- New York state banned most businesses from using single-use plastic bags. Many cities and counties are also imposing a 5-cent fee on consumers for using paper bags.
- People show big emotional responses to "free" things, and tend to overconsume them.
- Financial transaction taxes, commission-free trading, "free" mutual funds and fees for many financial services borrow from this behavioral concept.
New York's new ban on plastic bags is, on its face, an effort to reduce consumer waste. It likely also offers an important lesson on consumer psychology and how we think about money.
As of Sunday, most businesses in the state can no longer offer single-use plastic bags to consumers. Several cities and counties, such as New York City, are also imposing a 5-cent fee for each paper bag a consumer chooses to use.
A similar rule in Los Angeles (which imposed a 10-cent fee) led to a 94% reduction in single-use bag consumption, according to a New York task force report. In Washington, D.C., a 5-cent fee on both paper and plastic bags caused a 50% reduction. Internationally, bag fees have resulted in reductions ranging from 50% to 90%, according to the report.
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How can a seemingly trivial fee change consumer behavior so dramatically?
For one, people really like "free" things — so much, in fact, that they tend to overconsume them.
Think about a buffet. Folks tend to overeat because each additional plate is "free."
And when something is no longer free, consumer reactions are strong. In the case of paper bags, New Yorkers likely will use them less frequently.
"Because of the fact people don't have to think of the cost for consuming that thing, they consume way too much of it," said Daniel Egan, managing director of behavioral finance and investing at Betterment, a robo-advisor.
Research conducted by Dan Ariely, a professor of psychology and behavioral economics at Duke University, demonstrates the power of "free" in consumers' minds.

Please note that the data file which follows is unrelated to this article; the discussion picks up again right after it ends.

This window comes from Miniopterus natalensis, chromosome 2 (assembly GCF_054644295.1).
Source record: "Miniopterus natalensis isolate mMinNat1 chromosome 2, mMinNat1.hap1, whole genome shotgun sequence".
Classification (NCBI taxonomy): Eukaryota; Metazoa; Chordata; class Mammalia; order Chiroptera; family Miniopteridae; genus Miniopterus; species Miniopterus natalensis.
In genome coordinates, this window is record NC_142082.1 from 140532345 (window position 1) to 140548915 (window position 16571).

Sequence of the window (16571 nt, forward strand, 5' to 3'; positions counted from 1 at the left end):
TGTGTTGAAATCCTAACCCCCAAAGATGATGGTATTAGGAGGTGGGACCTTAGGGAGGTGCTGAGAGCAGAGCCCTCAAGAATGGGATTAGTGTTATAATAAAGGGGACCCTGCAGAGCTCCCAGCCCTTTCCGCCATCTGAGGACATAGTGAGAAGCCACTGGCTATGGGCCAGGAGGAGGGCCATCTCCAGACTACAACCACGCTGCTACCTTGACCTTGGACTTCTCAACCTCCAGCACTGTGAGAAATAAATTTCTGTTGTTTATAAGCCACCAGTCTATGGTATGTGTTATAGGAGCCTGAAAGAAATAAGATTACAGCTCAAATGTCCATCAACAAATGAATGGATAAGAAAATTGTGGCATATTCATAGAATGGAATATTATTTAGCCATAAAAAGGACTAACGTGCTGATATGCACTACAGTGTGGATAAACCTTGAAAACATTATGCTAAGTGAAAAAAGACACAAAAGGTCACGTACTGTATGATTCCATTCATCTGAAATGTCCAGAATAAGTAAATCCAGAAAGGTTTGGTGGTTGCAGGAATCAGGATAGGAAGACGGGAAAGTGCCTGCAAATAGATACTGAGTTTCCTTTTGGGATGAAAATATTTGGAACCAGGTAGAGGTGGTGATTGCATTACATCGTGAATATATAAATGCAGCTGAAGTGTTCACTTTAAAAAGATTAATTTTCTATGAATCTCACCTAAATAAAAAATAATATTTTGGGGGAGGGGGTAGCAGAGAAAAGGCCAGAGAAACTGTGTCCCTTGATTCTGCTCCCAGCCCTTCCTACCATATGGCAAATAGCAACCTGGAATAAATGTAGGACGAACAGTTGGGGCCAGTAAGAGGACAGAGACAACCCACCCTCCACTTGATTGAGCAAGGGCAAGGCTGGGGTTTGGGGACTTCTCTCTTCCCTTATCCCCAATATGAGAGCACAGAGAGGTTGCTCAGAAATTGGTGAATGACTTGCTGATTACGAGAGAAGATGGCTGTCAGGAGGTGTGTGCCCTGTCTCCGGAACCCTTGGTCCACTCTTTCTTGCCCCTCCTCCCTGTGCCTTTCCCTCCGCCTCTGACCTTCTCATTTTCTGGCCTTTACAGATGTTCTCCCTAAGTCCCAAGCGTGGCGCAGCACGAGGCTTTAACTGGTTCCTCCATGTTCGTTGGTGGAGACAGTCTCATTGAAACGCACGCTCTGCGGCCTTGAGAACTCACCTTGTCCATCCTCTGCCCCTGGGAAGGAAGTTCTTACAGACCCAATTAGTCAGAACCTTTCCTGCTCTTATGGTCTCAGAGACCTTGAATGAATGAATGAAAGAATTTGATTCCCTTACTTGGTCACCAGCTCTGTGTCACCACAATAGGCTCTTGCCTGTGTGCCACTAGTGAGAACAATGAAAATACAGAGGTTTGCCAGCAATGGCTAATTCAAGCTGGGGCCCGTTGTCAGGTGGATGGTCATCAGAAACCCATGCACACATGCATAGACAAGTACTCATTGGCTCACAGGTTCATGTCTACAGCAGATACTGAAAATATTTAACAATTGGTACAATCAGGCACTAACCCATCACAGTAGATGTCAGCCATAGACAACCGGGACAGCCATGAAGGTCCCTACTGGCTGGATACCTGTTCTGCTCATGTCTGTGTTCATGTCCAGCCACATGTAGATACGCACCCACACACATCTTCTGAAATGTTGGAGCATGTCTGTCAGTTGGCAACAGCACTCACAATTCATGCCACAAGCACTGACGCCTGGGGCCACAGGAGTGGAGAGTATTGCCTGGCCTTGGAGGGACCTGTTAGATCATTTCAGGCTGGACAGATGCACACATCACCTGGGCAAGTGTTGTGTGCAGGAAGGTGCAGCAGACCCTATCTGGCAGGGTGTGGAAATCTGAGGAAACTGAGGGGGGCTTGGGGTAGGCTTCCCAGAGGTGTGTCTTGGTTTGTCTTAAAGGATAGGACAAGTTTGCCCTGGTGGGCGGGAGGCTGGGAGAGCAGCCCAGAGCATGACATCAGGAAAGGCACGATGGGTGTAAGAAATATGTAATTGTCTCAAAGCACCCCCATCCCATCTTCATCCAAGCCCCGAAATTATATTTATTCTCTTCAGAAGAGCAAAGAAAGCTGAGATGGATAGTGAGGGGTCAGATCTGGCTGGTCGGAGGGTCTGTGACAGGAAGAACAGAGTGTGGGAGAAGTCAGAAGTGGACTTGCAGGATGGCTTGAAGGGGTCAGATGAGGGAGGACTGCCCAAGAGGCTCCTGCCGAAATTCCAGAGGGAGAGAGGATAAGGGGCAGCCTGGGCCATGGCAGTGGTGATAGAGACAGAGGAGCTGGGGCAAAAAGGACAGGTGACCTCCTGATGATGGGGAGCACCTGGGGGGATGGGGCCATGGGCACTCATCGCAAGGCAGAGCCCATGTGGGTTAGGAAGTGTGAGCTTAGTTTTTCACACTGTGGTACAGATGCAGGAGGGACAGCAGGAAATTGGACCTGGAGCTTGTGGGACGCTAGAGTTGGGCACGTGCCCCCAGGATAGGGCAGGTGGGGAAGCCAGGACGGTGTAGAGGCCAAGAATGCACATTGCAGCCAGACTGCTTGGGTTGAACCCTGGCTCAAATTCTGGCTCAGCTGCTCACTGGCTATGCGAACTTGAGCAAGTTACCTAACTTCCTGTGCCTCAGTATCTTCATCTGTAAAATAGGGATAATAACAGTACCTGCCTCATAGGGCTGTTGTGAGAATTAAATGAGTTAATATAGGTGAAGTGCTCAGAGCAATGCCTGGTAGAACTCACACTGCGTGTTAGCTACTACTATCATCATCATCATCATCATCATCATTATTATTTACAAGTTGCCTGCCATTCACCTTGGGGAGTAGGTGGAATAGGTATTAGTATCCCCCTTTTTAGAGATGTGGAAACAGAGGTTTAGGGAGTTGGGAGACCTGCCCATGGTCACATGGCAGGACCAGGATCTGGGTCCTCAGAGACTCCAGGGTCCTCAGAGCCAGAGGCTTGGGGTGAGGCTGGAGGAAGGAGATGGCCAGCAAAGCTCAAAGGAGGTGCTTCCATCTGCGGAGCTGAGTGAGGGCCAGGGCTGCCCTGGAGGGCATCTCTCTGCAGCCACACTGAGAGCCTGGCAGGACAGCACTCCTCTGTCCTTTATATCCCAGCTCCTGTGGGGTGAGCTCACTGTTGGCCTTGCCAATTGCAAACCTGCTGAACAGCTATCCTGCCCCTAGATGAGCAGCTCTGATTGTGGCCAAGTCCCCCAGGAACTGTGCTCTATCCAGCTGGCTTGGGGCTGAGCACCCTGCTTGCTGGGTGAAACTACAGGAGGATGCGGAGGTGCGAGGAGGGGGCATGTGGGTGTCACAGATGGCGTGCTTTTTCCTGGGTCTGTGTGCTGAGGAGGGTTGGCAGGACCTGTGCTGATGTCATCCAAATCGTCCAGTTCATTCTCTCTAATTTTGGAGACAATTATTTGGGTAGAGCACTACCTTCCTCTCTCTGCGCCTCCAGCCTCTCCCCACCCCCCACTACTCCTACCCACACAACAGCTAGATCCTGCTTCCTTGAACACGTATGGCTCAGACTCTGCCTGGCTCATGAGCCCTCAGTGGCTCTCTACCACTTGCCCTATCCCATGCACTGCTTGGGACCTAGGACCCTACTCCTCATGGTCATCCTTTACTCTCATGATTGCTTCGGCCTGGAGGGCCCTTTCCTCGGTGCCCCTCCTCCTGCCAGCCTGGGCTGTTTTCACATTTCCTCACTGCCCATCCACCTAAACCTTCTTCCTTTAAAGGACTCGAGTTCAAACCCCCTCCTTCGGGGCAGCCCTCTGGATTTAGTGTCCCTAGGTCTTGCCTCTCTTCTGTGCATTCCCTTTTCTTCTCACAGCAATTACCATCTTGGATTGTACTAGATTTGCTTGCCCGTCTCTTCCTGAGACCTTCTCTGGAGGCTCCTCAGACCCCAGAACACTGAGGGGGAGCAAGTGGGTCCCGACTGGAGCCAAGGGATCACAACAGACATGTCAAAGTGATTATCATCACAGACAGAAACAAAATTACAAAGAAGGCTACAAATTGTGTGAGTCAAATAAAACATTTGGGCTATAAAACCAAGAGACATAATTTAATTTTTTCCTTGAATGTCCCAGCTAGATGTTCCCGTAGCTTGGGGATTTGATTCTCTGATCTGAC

In the book "Predictably Irrational," Ariely discusses an experiment involving two types of chocolate candy: Hershey's Kisses and Lindt Truffles.
In one trial, students were offered a Lindt chocolate for 26 cents, and a Hershey's Kiss for 1 cent. Buying behavior was split evenly, with 40% opting for each. However, behavior shifted greatly when the price of each chocolate was reduced by 1 cent — 90% of students opted for the Hershey's Kiss, which was now free, even though the relative price between the two chocolates remained the same.
"Fees are generally annoying, particularly if they are on items that were normally free," said Warren Cormier, a behavioral economist.
Nearly 100 cities, towns, and municipalities in the U.S. had banned single-use plastic bags as of March 2017, and fees existed in roughly a third of them, according to the New York task force report.
Companies and politicians wield this same behavioral principle to guide thinking in the realm of consumer finance.
For example, Democratic candidates in the 2020 presidential election — including Sen. Bernie Sanders, I-Vt.; Michael Bloomberg, the billionaire former mayor of New York; former vice president Joe Biden; and Sen. Elizabeth Warren, D-Mass. — have expressed support for a financial-transaction tax as a way to curb high-frequency trading.
Just as imposing a 5-cent bag "tax" on New Yorkers will encourage them to use fewer single-use bags, putting a cost on trades will cause people to trade less frequently, Egan said. That will be true even if the trade would result in a net gain, he said.
Brokerages such as Charles Schwab have also recently debuted "free" services such as commission-free trading. That helped drive new clients to open accounts at Schwab the month it dropped commissions. Fidelity offered a handful of "zero fee" mutual funds in 2018, which captured $1 billion of investor money in their first month.
Many financial services firms like asset managers and financial-advice firms pull their fees directly from client accounts instead of asking clients to write a separate check — giving the semblance of a free service.
A related psychological concept, according to behavioral economists, is an investor's aversion to loss. For example, a potential loss of 5 cents on a paper bag evokes a stronger emotional response than if a grocery store were to pay consumers 5 cents to not use a paper bag.
"People really hate losses," said Cormier, executive director of the retirement research center at the Defined Contribution Institutional Investment Association.
"Loss aversion" is something that likely drove many investors to sell stocks during last week's market rout, even if it wasn't the best financial decision.
"People see these prices dropping, and they essentially panic and think, 'I can't take any more of these losses because the emotional impact for me is enormous,'" Cormier said. "I don't want it to get any worse, so I sell."